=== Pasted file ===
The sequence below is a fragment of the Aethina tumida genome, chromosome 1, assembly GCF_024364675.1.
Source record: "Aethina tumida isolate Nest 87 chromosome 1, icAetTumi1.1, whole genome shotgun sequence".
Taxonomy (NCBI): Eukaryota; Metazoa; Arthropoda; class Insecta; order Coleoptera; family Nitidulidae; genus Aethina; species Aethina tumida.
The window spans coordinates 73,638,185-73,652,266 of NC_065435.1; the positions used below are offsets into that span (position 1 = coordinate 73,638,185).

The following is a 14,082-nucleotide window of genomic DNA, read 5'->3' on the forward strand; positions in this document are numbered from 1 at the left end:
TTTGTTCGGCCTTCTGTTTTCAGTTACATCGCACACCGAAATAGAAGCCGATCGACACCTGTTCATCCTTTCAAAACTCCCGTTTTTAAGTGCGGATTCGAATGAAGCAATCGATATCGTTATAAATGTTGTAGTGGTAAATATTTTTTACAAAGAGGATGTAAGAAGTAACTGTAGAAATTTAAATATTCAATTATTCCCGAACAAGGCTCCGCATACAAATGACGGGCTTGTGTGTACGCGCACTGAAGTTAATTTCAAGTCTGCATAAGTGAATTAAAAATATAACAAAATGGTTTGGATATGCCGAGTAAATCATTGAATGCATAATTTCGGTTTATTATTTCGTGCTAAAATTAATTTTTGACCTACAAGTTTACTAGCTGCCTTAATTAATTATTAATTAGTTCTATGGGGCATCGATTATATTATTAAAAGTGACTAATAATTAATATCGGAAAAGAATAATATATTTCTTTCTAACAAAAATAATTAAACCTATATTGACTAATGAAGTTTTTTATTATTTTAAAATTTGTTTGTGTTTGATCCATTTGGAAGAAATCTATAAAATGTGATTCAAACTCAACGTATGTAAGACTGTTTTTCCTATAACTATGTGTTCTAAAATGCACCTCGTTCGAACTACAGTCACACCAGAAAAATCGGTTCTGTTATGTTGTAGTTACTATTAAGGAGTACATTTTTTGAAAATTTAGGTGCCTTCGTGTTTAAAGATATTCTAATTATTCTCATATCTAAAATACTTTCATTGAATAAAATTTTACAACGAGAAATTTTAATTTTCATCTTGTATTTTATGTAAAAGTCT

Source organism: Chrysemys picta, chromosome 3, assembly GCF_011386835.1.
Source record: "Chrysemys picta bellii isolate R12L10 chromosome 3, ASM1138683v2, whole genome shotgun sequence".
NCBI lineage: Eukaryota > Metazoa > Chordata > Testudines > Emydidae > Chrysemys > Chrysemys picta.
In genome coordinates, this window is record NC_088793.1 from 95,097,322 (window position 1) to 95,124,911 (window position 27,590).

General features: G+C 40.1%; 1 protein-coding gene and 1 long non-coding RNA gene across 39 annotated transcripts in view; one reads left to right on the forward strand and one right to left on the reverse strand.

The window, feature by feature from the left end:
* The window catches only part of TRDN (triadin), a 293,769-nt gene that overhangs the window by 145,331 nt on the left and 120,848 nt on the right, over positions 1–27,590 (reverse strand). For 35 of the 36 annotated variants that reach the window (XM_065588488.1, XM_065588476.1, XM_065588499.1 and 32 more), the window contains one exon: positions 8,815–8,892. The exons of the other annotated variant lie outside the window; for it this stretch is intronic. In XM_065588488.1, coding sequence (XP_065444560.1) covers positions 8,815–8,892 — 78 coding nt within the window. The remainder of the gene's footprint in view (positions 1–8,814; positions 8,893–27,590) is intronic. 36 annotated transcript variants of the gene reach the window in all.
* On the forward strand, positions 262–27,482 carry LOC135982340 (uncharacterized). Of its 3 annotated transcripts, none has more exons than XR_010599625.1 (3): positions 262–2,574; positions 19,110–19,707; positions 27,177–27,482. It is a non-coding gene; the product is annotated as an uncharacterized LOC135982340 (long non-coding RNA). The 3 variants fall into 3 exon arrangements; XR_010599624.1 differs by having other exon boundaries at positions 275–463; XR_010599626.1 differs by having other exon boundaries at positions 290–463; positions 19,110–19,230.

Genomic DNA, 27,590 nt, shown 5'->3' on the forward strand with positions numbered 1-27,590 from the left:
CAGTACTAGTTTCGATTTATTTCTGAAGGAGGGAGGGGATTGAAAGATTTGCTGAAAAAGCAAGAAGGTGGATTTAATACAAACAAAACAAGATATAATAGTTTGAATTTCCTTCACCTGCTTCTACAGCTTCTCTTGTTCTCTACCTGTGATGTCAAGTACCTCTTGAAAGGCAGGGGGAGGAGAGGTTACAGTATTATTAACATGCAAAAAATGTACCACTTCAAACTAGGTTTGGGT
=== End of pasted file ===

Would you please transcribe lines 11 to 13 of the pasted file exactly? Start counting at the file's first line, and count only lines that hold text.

General features: G+C 40.1%; 1 protein-coding gene and 1 long non-coding RNA gene across 39 annotated transcripts in view; one reads left to right on the forward strand and one right to left on the reverse strand.

The window, feature by feature from the left end:
* The window catches only part of TRDN (triadin), a 293,769-nt gene that overhangs the window by 145,331 nt on the left and 120,848 nt on the right, over positions 1–27,590 (reverse strand). For 35 of the 36 annotated variants that reach the window (XM_065588488.1, XM_065588476.1, XM_065588499.1 and 32 more), the window contains one exon: positions 8,815–8,892. The exons of the other annotated variant lie outside the window; for it this stretch is intronic. In XM_065588488.1, coding sequence (XP_065444560.1) covers positions 8,815–8,892 — 78 coding nt within the window. The remainder of the gene's footprint in view (positions 1–8,814; positions 8,893–27,590) is intronic. 36 annotated transcript variants of the gene reach the window in all.